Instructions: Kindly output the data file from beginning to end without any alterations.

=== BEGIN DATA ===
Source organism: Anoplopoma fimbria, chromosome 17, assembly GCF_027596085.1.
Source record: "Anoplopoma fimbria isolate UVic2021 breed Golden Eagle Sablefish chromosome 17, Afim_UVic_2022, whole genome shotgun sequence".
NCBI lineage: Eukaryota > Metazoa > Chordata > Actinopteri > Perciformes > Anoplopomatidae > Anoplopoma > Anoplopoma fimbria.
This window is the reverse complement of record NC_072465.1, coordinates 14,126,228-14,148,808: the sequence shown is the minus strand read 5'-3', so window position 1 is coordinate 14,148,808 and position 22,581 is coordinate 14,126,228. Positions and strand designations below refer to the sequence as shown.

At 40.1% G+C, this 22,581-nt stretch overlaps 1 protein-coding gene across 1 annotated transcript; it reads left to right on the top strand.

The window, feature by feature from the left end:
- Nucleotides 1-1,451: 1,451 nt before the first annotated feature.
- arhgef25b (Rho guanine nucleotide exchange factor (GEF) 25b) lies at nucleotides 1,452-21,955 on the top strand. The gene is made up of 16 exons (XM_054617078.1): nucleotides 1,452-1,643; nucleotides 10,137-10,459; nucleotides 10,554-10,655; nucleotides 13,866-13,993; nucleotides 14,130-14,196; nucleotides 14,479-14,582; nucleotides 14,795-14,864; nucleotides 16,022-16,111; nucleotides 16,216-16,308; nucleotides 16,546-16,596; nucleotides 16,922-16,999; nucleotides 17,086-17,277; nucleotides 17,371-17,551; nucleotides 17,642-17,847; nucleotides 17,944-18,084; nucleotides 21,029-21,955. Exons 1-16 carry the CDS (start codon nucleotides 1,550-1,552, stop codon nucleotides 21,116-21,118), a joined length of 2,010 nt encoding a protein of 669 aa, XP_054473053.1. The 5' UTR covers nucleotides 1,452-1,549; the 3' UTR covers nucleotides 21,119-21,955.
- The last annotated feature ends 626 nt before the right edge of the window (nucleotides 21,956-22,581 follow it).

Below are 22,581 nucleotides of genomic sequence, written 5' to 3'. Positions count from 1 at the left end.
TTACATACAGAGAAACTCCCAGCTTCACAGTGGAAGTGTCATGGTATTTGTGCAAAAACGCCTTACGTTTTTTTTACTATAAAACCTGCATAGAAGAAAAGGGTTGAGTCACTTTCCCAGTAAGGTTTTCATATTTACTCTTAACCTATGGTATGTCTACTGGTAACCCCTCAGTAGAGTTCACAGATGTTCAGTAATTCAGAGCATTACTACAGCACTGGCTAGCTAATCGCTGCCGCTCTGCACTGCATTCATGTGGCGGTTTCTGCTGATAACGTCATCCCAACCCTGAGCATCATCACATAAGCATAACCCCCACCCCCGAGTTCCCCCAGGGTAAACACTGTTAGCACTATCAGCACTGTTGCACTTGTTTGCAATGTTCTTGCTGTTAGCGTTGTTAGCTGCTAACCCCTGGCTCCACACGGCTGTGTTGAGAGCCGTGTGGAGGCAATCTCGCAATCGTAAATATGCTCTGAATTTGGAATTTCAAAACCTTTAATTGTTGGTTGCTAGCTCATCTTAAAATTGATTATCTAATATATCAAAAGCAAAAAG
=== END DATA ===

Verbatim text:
Source organism: Anoplopoma fimbria, chromosome 17, assembly GCF_027596085.1.
Source record: "Anoplopoma fimbria isolate UVic2021 breed Golden Eagle Sablefish chromosome 17, Afim_UVic_2022, whole genome shotgun sequence".
NCBI lineage: Eukaryota > Metazoa > Chordata > Actinopteri > Perciformes > Anoplopomatidae > Anoplopoma > Anoplopoma fimbria.
This window is the reverse complement of record NC_072465.1, coordinates 14,126,228-14,148,808: the sequence shown is the minus strand read 5'-3', so window position 1 is coordinate 14,148,808 and position 22,581 is coordinate 14,126,228. Positions and strand designations below refer to the sequence as shown.

At 40.1% G+C, this 22,581-nt stretch overlaps 1 protein-coding gene across 1 annotated transcript; it reads left to right on the top strand.

The window, feature by feature from the left end:
- Nucleotides 1-1,451: 1,451 nt before the first annotated feature.
- arhgef25b (Rho guanine nucleotide exchange factor (GEF) 25b) lies at nucleotides 1,452-21,955 on the top strand. The gene is made up of 16 exons (XM_054617078.1): nucleotides 1,452-1,643; nucleotides 10,137-10,459; nucleotides 10,554-10,655; nucleotides 13,866-13,993; nucleotides 14,130-14,196; nucleotides 14,479-14,582; nucleotides 14,795-14,864; nucleotides 16,022-16,111; nucleotides 16,216-16,308; nucleotides 16,546-16,596; nucleotides 16,922-16,999; nucleotides 17,086-17,277; nucleotides 17,371-17,551; nucleotides 17,642-17,847; nucleotides 17,944-18,084; nucleotides 21,029-21,955. Exons 1-16 carry the CDS (start codon nucleotides 1,550-1,552, stop codon nucleotides 21,116-21,118), a joined length of 2,010 nt encoding a protein of 669 aa, XP_054473053.1. The 5' UTR covers nucleotides 1,452-1,549; the 3' UTR covers nucleotides 21,119-21,955.
- The last annotated feature ends 626 nt before the right edge of the window (nucleotides 21,956-22,581 follow it).

Below are 22,581 nucleotides of genomic sequence, written 5' to 3'. Positions count from 1 at the left end.
TTACATACAGAGAAACTCCCAGCTTCACAGTGGAAGTGTCATGGTATTTGTGCAAAAACGCCTTACGTTTTTTTTACTATAAAACCTGCATAGAAGAAAAGGGTTGAGTCACTTTCCCAGTAAGGTTTTCATATTTACTCTTAACCTATGGTATGTCTACTGGTAACCCCTCAGTAGAGTTCACAGATGTTCAGTAATTCAGAGCATTACTACAGCACTGGCTAGCTAATCGCTGCCGCTCTGCACTGCATTCATGTGGCGGTTTCTGCTGATAACGTCATCCCAACCCTGAGCATCATCACATAAGCATAACCCCCACCCCCGAGTTCCCCCAGGGTAAACACTGTTAGCACTATCAGCACTGTTGCACTTGTTTGCAATGTTCTTGCTGTTAGCGTTGTTAGCTGCTAACCCCTGGCTCCACACGGCTGTGTTGAGAGCCGTGTGGAGGCAATCTCGCAATCGTAAATATGCTCTGAATTTGGAATTTCAAAACCTTTAATTGTTGGTTGCTAGCTCATCTTAAAATTGATTATCTAATATATCAAAAGCAAAAAG